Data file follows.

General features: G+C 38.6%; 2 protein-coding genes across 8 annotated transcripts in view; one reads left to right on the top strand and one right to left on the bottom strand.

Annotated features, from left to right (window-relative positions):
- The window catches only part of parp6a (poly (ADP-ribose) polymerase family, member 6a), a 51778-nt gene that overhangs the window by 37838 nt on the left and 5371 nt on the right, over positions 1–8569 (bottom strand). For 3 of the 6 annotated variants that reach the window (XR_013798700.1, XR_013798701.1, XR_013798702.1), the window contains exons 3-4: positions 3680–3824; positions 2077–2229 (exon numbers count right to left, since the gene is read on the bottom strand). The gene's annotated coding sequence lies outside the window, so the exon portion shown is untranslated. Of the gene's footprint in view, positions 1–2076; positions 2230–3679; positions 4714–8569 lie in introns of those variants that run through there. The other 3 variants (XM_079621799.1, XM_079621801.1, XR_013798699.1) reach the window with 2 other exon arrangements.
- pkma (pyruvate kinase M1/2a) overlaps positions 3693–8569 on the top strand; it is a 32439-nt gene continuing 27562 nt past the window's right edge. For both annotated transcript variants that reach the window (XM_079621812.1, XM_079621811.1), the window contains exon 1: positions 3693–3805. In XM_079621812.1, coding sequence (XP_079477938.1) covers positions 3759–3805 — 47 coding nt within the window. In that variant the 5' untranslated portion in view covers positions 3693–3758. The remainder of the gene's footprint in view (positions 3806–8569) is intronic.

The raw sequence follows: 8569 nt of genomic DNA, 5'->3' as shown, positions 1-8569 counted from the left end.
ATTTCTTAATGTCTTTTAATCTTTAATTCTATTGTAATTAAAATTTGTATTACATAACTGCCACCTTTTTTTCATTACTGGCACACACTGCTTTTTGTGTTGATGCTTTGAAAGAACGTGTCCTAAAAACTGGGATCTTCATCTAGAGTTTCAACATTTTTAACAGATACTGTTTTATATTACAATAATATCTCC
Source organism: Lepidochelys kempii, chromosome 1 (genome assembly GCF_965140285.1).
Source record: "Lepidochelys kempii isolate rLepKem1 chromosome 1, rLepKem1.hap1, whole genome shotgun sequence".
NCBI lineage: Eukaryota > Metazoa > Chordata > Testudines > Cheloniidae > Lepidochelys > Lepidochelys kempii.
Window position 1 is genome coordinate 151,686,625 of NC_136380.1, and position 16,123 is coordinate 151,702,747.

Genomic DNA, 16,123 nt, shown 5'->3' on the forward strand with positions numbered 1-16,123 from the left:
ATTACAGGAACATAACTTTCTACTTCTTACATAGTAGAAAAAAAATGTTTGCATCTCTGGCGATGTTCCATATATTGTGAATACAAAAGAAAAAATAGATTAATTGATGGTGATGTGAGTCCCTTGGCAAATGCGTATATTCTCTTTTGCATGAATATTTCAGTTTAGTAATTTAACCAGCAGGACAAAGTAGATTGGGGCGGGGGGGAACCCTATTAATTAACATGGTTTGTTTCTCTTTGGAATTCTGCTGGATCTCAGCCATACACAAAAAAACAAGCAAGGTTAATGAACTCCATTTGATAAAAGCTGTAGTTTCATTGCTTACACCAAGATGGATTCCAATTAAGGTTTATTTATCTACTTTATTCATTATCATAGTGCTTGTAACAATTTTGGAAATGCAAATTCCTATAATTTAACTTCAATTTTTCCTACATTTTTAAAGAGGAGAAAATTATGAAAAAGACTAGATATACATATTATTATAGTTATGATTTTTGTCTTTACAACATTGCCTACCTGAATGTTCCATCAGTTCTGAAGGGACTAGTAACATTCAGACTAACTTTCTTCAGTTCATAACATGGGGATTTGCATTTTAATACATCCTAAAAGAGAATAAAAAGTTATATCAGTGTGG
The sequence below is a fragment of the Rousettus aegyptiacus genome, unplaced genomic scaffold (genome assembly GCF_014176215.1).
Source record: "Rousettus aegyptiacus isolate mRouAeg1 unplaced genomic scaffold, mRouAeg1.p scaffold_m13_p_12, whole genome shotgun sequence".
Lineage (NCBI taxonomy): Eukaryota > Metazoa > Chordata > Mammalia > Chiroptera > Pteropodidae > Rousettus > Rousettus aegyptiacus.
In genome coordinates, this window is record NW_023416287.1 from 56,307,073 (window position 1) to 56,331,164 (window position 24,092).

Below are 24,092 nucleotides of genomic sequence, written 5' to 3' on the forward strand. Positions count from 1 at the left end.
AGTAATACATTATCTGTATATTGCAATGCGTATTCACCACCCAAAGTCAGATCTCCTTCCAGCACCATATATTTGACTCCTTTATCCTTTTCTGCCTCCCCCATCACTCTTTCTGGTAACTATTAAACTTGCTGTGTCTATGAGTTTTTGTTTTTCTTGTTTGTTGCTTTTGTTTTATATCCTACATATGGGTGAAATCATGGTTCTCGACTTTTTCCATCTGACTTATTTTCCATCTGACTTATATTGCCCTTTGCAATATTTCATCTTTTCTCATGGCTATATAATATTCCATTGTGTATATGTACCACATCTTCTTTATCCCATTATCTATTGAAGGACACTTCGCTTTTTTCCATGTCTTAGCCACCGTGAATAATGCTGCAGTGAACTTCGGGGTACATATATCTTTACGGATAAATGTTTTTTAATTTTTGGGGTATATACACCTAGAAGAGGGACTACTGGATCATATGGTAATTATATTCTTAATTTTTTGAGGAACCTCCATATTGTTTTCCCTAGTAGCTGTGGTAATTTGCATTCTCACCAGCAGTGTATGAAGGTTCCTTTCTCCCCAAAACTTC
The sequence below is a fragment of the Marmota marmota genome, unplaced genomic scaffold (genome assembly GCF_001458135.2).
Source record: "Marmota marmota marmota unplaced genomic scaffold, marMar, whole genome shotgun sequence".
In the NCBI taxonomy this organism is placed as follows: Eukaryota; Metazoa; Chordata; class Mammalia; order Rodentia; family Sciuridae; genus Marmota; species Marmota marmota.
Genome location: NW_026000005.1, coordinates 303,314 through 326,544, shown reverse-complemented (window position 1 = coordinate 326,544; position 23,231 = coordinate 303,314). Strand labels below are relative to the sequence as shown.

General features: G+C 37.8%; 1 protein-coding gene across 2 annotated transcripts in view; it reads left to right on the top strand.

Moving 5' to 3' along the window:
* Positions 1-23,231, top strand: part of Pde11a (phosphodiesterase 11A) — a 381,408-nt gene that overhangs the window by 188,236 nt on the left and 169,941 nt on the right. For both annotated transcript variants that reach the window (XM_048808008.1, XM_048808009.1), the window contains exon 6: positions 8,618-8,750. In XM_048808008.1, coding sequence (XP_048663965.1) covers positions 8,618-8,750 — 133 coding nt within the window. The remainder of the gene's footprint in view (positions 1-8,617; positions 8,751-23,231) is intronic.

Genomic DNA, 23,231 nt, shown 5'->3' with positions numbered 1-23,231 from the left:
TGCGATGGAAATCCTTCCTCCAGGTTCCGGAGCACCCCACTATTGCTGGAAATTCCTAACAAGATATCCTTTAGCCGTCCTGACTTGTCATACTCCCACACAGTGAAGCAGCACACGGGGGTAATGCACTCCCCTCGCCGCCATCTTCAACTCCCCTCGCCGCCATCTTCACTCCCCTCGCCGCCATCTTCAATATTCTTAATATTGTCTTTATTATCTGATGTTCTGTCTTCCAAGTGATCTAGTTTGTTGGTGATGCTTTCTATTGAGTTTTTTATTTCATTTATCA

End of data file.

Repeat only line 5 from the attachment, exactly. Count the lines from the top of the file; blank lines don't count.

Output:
The raw sequence follows: 8569 nt of genomic DNA, 5'->3' as shown, positions 1-8569 counted from the left end.